Not long ago, in a land not far away, people chanted these words with almost religious conviction: “Houses never lose value.”
We all know how that ended. Investors who trusted this assertion as an article of faith obviously got hurt. What if, looking back, their real mistake wasn’t misunderstanding real estate or taking too much risk? What if the real error was taking something for granted and assuming it would always be true?
What if the failure to question assumptions cost everyone a ton of money? It’s occurred many times in the history of finance, and I’m seeing two other areas where it may be happening right before our eyes. (Although this time the potential cost is less clear.)
The first assumption is that “trade wars are bad for business.” Regardless whether you love or hate this Administration, there is not much empirical evidence that its aggressive stance on trade has hurt the broader economy or employment. If anything, the media’s obsession with tariffs has overshadowed bigger positives flowing from deregulation.
Just look at last week’s data from the Institute for Supply Management. The manufacturing index crushed every forecast and rose a 14-year high amid a surge in orders, demand, shipments and production. ISM’s services index also surprised to the upside. These numbers follow a surprisingly positive second-quarter GDP revision on August 29 and a steady drumbeat of solid employment trends.
So much for the first assumption about trade wars hurting business. The next assumption we keep hearing is that President Trump will resolve his trade wars and make nice with other countries before mid-term elections on November 6.
The problem with this assumption is that it also lacks much evidence. So far deals simply aren’t coming together. Remember back in mid-August White House officials spoke of an agreement with Mexico? Despite ink being placed on paper, it’s now at risk as Trump tightens the screws against Canada by demanding a major overhaul of their dairy exports.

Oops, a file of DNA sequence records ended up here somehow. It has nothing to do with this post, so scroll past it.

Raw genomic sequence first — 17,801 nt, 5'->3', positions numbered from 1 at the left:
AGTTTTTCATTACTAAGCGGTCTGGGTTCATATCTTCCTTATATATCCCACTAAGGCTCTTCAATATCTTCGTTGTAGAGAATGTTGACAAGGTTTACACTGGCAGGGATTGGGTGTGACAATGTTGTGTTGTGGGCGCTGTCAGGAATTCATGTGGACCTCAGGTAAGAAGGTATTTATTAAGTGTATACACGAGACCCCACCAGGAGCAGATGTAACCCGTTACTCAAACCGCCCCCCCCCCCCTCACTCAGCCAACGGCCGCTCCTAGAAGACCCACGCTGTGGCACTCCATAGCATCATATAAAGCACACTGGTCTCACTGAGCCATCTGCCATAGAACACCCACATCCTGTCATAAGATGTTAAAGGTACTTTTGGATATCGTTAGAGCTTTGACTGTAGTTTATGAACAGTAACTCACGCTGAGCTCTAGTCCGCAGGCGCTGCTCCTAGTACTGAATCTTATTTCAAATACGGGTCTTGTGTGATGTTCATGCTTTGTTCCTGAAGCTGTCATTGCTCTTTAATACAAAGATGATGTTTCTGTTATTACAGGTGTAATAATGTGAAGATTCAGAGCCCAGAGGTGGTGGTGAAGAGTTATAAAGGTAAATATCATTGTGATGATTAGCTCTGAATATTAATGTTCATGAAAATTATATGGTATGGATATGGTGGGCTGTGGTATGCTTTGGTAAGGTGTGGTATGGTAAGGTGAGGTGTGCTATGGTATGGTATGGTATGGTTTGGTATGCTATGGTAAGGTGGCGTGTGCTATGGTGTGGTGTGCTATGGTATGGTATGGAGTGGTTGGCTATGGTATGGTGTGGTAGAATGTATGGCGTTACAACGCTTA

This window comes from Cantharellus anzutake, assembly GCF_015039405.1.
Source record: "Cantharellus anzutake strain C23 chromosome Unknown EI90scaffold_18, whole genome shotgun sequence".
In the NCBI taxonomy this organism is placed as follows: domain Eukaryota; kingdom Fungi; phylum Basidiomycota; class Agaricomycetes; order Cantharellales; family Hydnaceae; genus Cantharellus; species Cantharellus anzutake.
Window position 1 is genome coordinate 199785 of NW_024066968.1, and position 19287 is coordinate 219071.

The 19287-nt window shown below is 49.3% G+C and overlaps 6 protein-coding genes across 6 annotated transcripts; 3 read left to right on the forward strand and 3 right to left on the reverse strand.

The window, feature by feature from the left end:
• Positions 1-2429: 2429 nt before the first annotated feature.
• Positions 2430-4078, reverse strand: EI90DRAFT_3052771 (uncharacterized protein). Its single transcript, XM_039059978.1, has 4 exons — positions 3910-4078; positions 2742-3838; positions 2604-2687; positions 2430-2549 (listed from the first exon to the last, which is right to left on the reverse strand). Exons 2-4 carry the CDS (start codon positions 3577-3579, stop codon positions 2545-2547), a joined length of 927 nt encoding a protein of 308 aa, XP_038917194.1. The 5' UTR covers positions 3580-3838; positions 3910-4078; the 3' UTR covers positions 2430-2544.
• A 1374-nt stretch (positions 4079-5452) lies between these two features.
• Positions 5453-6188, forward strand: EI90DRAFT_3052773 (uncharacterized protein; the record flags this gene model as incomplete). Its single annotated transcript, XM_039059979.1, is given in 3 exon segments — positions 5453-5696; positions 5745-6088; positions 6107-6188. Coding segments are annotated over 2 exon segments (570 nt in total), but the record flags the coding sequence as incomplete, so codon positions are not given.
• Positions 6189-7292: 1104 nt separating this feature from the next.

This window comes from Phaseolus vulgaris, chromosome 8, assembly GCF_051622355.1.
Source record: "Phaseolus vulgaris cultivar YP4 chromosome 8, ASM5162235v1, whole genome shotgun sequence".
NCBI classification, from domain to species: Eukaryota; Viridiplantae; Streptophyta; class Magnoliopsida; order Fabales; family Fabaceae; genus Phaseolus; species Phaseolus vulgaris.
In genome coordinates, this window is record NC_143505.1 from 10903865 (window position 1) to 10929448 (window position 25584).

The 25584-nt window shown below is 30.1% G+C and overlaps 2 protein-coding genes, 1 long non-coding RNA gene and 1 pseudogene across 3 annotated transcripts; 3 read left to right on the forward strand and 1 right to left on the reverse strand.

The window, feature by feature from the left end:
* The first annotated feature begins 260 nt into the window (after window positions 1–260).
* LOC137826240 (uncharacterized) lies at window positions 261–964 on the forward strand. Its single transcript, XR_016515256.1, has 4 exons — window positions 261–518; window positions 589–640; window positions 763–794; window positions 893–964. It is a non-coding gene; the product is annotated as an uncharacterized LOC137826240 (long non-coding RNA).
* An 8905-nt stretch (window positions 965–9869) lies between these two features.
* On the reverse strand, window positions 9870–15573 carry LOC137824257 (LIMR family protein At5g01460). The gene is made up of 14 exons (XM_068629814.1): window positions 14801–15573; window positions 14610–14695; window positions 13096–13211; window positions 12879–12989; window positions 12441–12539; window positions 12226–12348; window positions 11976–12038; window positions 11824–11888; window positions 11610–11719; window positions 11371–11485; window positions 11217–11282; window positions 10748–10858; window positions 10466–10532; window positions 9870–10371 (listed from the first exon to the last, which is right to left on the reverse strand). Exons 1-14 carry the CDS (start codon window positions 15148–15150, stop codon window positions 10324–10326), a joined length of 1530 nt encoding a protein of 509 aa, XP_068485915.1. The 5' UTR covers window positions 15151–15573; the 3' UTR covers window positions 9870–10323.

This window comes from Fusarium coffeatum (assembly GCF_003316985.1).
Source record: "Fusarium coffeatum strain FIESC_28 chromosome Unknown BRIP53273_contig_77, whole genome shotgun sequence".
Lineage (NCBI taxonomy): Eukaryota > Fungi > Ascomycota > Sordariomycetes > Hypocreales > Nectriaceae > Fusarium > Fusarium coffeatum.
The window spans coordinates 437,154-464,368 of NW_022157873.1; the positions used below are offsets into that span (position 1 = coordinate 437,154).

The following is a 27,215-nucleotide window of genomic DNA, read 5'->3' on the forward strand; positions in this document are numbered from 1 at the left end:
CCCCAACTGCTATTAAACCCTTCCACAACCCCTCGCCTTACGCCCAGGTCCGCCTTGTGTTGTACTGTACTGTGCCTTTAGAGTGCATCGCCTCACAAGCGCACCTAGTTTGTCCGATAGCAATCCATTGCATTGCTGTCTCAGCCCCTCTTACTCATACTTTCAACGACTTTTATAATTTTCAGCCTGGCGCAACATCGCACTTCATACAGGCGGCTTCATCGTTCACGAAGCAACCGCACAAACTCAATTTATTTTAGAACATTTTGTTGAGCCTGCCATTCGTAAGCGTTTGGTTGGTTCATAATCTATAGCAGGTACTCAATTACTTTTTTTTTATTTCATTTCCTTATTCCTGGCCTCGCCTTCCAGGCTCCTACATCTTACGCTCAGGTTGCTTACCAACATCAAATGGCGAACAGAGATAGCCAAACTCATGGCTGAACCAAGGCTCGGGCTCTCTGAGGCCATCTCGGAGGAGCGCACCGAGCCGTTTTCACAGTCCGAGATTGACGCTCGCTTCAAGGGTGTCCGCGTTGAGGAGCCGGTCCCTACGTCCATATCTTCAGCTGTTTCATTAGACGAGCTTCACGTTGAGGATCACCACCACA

And, of course, last week’s threat to tax an addition $267 billion of Chinese goods showed relations with Beijing may not get better any time soon.
You also have to ask whether Trump even has an interest in calming trade tensions before the mid-terms. After all, his upset victory in 2016 resulted from attracting blue-collar votes in states like Ohio, Pennsylvania and Michigan. Playing “hardball with China” seems to appeal to that constituency. Why would he drop a winning issue before the election?
In conclusion, our only interest is trading and not politics. But a big part of trading is to stop following a certain course of action when it’s not working. Right now, the common wisdom has been wrong about both the harm of trade wars and the timing if their resolution.
What if a different path unfolds, with the economy continuing to improve — even with trade wars remaining an issue? It’s not yet clear what that will mean for the market, but it’s also worth considering the possibility.